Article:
Saturday, November 20, 2004

Turning Point (cont'd): Epiphany

A year had passed since I attended the first series of talks on the Catholic Church's teaching. Last Friday was the last of this year's series, and as I was talking to one of the (ACT) people who organized these, a question came up: "How do you become Catholic without [C]atechism?"

Catechism with capital C can happen anywhere I'd say. Let me explain a long story. (Well, I am the only intended audience — this post is fully meant to remind myself what I've gone through and where I'll be going — so any curious soul out there can skip this post rather than be misled into a maze :p) Parts of the following are taken from a correspondence with a priest:

I was born in Jakarta, Indonesia, and spent the last 11 years studying in Singapore. My parents were born into Taoist families, although my father was the only one out of 9 children who did not go to a Catholic mission school. All his siblings became Catholic, and my father sent me and my sisters to a convent school. You might've heard that autism in adults is often 'inherited' from their children (discovered in parents only when their children are diagnosed), and so similarly my parents 'inherit' Catholicism from their children.

Back home, we have religious education as a part of the vernacular curriculum, with state-administered examinations! In school, naturally, we began and ended each day with prayers, we attended Mass every wednesday, and First Communion prep classes were even held during normal class schedules.

Having spent 8 years in the Catholic school environment, I began to accept the teachings, and felt it was only a matter of time before i am formally received into the Church. My parents didn't share the same sentiment; and my mom was especially vocal against this. I left for Singapore upon entering secondary school, and what a difference it was — my school was highly secular and nearly all my classmates claimed no belief in God! I began atending sunday Mass at the Cathedral in 1994 with another non-Catholic friend, also an alumni of a convent school in Indonesia.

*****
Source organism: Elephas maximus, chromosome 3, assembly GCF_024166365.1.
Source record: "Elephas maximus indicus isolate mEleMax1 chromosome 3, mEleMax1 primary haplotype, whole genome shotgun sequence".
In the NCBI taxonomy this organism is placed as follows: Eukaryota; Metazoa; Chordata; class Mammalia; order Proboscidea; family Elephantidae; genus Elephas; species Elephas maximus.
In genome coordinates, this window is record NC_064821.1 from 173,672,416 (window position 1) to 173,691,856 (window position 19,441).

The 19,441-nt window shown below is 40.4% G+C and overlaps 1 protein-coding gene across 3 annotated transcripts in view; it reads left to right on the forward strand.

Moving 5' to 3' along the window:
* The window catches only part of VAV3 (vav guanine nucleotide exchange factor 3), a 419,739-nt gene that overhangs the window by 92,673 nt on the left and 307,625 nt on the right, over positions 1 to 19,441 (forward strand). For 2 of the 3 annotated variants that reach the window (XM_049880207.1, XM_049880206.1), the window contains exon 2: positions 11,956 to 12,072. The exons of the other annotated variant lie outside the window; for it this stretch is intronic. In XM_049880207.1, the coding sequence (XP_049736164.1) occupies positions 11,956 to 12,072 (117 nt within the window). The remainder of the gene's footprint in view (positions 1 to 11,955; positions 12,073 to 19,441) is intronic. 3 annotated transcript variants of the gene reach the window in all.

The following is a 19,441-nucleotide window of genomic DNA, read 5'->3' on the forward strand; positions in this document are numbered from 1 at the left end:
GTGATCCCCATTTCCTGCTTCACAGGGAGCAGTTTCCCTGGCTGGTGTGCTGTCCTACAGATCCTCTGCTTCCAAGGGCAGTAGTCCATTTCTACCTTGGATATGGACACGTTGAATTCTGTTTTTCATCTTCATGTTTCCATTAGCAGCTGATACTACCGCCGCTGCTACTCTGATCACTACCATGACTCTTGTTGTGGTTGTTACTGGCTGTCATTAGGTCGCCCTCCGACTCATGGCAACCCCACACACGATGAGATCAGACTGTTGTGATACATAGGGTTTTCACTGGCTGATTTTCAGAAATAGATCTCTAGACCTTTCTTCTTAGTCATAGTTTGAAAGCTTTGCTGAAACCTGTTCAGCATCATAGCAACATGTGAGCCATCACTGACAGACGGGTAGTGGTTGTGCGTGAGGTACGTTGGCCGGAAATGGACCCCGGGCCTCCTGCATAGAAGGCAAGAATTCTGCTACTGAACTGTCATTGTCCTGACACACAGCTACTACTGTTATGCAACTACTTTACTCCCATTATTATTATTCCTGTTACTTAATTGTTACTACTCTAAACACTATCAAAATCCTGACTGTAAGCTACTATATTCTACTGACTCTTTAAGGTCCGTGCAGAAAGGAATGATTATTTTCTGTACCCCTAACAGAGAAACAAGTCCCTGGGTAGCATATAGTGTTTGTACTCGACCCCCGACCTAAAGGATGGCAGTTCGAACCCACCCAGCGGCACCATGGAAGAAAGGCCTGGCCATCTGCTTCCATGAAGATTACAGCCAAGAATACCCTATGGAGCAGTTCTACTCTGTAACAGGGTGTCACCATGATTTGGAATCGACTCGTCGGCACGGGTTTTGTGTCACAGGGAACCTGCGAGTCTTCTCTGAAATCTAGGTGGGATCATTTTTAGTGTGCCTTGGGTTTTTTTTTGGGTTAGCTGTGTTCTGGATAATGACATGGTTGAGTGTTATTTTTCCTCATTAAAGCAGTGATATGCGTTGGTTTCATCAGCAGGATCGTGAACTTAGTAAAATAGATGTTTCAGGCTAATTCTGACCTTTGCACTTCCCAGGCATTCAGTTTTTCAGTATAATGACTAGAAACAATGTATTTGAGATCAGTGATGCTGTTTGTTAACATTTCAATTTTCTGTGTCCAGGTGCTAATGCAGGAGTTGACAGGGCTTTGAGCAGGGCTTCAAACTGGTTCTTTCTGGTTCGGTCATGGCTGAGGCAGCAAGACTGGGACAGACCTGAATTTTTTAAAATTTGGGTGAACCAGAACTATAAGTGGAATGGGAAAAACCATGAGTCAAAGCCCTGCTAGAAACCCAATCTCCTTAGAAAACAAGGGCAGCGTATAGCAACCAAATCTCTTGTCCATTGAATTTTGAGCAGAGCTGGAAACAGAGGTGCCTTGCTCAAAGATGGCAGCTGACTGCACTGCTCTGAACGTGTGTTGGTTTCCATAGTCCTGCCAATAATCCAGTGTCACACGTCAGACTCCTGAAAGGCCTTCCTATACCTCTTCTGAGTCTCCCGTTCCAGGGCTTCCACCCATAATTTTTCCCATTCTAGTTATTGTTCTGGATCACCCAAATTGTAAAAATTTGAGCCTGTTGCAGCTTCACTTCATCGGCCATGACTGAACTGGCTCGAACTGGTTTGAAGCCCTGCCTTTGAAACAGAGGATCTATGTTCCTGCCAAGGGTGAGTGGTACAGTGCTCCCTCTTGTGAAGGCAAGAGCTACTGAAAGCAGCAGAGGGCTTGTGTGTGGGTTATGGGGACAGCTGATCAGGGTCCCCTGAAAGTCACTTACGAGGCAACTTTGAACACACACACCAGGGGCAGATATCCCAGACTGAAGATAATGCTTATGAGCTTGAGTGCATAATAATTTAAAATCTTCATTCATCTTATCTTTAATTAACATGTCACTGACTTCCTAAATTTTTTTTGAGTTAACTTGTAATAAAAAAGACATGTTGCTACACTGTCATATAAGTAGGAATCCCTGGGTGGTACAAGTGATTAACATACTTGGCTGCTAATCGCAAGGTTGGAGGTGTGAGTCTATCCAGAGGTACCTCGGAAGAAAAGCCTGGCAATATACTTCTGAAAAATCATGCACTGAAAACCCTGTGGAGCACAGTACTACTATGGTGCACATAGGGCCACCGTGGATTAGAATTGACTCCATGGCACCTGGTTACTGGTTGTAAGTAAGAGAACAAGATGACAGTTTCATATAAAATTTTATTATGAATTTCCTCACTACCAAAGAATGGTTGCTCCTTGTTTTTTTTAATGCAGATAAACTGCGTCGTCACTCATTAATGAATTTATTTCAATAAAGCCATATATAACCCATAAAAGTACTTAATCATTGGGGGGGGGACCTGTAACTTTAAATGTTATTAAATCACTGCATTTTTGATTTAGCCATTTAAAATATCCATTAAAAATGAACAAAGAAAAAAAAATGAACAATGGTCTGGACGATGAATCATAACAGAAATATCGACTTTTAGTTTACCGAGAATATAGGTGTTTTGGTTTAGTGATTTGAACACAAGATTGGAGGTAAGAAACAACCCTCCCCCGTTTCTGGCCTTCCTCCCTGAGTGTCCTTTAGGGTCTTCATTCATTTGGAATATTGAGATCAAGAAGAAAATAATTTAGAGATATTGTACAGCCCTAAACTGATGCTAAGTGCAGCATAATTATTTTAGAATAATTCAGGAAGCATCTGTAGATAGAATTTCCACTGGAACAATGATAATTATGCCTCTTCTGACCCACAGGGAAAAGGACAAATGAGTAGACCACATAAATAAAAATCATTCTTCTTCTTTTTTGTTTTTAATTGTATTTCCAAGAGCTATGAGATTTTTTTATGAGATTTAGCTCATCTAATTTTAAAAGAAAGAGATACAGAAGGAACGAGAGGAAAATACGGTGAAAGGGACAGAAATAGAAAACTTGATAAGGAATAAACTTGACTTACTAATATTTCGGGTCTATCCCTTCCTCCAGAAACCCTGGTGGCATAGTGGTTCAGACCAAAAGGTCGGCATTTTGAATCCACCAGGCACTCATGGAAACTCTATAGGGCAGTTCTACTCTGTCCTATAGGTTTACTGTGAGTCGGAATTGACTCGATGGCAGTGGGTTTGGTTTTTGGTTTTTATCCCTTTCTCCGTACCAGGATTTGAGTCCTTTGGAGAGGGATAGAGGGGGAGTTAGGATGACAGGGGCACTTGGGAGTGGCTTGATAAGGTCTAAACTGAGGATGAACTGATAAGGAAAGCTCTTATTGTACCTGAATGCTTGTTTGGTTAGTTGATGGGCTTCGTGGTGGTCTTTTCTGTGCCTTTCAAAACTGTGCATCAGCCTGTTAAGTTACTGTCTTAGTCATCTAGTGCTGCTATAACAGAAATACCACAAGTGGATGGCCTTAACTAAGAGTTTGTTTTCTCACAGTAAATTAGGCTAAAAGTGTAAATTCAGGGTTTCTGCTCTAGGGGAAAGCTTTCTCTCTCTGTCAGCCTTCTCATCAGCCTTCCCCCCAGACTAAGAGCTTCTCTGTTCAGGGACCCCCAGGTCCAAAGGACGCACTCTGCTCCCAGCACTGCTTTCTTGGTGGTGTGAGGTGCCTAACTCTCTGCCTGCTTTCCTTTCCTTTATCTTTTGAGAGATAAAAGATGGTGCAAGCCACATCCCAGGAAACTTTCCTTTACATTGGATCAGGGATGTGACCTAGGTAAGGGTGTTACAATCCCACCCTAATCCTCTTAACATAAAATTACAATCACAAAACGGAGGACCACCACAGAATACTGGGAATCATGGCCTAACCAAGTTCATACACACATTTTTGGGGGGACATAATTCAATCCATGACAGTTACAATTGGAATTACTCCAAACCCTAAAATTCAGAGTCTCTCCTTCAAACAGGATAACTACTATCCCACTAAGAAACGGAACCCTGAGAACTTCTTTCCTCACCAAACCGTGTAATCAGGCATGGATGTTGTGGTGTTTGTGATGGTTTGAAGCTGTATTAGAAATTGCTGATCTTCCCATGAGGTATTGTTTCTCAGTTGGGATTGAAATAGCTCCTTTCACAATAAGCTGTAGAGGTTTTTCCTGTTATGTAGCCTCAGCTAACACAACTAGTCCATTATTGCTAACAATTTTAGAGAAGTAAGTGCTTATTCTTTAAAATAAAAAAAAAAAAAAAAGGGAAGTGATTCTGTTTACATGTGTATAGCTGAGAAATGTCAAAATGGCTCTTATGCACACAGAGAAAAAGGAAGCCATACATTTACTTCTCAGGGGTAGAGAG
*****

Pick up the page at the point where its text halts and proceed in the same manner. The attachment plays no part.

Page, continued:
You can say that I was (and still is!) very much ignorant of the Church's teachings then, for despite being taught who Jesus is, and what the Eucharist and transubstantiation is, I never knew there was such a thing as RCIA! More than a year later, I told my parents that the time has come for me to profess what i believed in— and that is the Catholic Church's teaching. Being away from my parents accelerated that. My mother was particularly not pleased, and i expected a long uphill persuasion before she'd respect my desire. Each mass that i went to during that period beckoned me towards the Eucharist. There was a phrase spoken before communion that made me long for it: "Happy are those who are called to his supper."

One fine day a year later when I was home on vacation, we were baptized as a family. It was abrupt, and I was aught with guilt and doubt – not sure whether that baptism was valid for the huge lack of catechism. Those years in convent school no doubt helped; but there are many Catholic "traditions" that I never knew until I chanced them in my friends' behaviour, or in literature found distributed in the Church, or on the Internet.

From ACT and the pro-life movement, I have since found numerous sources of education from various sites on the Internet. I have followed closely the US election and the large-scale mobilization of the faithful Catholics to vote according to the Church's teachings.

So that's the sum of my Catechism: groping in the dark, not seeing the light at the end of the tunnel yet, but I'm very firm that there is a light at the end of the tunnel. For I know it is God whom I am journeying to.

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